Teach the Earth > Early Career > Efficient, Effective Teaching > Seminars

Keeping Research Seminars Lively and Engaging

Richard Yuretich leads a session on keeping seminars lively and engaging, at the 2007 workshop for Early Career Faculty in the Geosciences. Photo by Carol Ormand.
The Problem: All too often, research seminars fail to live up to their potential for lively, intellectually engaging discussions about exciting research projects. Instead, one or two participants drone on and on about an article that half of the people at the table haven't read. This leads to what has been called "SemiNarcolepsy": a sleepy, mostly unproductive use of time.

Richard Yuretich's Solution: By applying active learning methodologies in graduate-level appropriate ways, all of the seminar participants can be engaged in a discussion about the day's topic.

Jump down to: Guiding Principles * Method * Sample Articles and Discussion Questions


Video of Richard describing how he makes seminars interactive and engaging:

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Guiding Principles

In general, I want to
  • Divide responsibilities amongst seminar participants.
  • Encourage co-operative learning.
  • Keep participants engaged.
  • Have a mechanism for reporting back.

Method

To accomplish these goals, I randomly assign students to groups and give each group an assignment. For instance: the topic of the day is a journal article, which students will have read prior to class. Seminar participants are divided into groups of three or four. Each group is assigned a section of the paper, a key figure, or a question to discuss and answer. The group summarizes the key points of their answer on a large (2'x3') post-it. A representative of each group then reports to the class. If necessary, I ask probing questions to draw out further information from the person reporting, making sure they answer the question fully. The discussion questions are on the level of extracting understanding of the article and of the authors' interpretations. The group reports lead into deeper discussion of the article - assumptions, methodology, conclusions, and further questions.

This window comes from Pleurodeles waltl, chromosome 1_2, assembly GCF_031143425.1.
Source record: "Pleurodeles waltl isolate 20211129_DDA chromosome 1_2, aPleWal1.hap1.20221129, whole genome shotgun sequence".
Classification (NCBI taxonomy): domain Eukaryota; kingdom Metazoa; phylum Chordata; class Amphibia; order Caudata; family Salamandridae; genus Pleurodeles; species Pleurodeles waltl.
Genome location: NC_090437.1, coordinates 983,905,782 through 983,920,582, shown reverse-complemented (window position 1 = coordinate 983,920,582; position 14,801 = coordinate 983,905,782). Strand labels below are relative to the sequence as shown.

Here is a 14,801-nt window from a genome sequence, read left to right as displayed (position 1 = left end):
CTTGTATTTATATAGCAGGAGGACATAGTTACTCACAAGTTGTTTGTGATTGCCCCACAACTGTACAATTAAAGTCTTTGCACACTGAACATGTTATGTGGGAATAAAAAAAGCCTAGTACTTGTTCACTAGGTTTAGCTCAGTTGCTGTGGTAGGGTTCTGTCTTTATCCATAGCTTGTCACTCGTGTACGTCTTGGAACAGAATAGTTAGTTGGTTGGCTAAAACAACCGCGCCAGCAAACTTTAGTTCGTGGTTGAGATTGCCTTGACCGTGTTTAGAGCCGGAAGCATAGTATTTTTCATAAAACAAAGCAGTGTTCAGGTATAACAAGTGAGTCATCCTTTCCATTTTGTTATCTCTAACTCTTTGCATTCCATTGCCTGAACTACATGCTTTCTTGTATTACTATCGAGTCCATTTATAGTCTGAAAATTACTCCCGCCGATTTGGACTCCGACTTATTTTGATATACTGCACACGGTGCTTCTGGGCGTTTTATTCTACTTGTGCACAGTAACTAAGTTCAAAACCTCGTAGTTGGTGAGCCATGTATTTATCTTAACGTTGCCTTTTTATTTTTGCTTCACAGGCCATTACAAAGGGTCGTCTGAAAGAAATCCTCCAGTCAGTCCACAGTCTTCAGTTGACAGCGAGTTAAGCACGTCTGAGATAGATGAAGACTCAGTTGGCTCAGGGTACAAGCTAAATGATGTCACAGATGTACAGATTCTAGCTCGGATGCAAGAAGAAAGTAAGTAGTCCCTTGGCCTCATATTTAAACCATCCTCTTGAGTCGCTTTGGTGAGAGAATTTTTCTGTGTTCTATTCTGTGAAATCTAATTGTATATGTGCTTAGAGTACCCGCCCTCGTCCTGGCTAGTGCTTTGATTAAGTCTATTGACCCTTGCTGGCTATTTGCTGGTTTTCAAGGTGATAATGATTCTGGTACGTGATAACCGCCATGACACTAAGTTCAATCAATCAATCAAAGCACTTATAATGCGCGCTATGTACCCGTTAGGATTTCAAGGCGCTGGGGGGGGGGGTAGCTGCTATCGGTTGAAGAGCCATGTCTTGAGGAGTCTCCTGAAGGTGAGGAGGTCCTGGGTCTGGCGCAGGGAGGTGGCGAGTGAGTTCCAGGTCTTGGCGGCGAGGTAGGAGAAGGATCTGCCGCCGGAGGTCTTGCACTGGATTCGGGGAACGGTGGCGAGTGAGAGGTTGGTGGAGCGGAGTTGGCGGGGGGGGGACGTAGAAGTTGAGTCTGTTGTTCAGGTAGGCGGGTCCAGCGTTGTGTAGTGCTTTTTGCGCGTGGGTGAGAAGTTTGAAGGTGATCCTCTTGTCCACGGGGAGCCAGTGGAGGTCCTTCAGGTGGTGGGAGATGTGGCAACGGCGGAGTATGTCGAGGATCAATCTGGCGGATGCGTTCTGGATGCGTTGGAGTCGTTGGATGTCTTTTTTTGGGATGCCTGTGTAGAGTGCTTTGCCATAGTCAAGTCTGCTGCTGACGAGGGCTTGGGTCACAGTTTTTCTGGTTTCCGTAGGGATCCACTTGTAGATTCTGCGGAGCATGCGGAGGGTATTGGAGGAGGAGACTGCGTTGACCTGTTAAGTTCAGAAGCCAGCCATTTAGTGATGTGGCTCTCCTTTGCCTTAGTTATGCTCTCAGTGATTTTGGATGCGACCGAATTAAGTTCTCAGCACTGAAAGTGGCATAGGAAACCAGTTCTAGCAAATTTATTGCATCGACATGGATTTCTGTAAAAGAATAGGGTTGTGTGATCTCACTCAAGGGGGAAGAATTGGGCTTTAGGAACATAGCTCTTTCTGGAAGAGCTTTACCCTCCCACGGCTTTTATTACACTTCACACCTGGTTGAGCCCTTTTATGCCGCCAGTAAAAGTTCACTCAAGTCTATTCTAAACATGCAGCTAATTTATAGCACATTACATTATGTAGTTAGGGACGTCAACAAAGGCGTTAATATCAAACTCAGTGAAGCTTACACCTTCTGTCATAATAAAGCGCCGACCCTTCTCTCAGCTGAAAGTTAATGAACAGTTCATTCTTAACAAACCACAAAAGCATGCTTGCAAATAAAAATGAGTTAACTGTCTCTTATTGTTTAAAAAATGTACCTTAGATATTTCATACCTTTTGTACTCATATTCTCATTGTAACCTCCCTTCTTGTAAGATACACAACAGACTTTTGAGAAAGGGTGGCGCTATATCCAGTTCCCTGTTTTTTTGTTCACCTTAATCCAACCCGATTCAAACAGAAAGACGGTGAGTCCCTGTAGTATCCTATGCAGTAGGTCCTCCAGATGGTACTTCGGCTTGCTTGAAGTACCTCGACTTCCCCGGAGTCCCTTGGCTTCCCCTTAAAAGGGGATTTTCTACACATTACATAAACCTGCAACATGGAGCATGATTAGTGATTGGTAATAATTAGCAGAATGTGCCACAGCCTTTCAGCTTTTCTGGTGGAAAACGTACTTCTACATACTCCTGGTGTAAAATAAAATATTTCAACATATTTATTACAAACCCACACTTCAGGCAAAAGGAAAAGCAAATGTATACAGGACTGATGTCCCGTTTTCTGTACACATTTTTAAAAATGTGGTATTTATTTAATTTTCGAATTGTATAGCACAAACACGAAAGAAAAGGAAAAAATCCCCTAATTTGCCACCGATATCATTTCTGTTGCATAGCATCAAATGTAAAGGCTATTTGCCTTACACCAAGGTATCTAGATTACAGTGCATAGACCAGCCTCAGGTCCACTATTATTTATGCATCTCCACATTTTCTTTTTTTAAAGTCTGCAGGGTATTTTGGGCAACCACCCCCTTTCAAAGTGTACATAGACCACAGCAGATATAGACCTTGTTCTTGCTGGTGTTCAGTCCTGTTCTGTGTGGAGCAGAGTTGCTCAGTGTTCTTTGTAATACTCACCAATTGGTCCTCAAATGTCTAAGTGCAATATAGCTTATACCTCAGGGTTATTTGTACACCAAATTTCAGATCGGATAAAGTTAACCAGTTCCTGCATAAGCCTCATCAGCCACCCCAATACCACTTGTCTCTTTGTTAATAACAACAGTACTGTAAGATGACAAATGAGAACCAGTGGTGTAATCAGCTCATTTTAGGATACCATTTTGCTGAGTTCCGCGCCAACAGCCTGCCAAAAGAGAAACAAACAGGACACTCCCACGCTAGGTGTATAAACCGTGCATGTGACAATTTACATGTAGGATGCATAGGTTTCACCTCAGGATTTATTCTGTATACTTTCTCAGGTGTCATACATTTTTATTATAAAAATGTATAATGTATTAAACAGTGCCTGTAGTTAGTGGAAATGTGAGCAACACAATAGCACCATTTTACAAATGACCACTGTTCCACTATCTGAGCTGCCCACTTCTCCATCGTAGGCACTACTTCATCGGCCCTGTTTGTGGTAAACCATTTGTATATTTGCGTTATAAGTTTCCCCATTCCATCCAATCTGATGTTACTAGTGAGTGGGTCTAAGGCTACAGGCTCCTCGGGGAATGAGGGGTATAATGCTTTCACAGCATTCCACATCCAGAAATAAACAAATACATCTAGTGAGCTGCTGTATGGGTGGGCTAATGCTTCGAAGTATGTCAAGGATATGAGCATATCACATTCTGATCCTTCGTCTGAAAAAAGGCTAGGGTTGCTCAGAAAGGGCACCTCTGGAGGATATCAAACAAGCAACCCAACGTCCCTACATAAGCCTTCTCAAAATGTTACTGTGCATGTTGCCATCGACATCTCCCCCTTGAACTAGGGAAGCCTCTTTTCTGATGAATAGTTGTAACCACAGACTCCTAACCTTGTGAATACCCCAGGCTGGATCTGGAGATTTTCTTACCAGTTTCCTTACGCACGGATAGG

Exit Glacier, Kenai Fjords National Park, Alaska. Photo by Carol Ormand; used with permission.

Example 1

Journal article: Rieu, R., Allen, P.A., Plotze, M., and Pettke, T., 2007. Climatic cycles during a Neoproterozoic "snowball" glacial epoch. Geology, v. 35, n. 4, p. 299-302.

Discussion questions:

  • What are the key points of the introduction and figure 1?
  • What are the key points of the sections on bulk mineralogy, results, and figure 2?
  • What are the key points of the sections on variations in chemical weathering, implications, and figure 3?

Example 2

Journal article: Hilley, G.E. and Arrowsmith, J.R., 2008. Geomorphic response to uplift along the Dragon's Back pressure ridge, Carrizo Plain, California. Geology, v. 36, n. 5, p. 367-370.

Discussion questions:

  • What is the underlying research problem or question?
  • What is the importance of the geology of this area?
  • What is the significance of ALSM and DEM?
  • What are the significant outcomes of this investigation?


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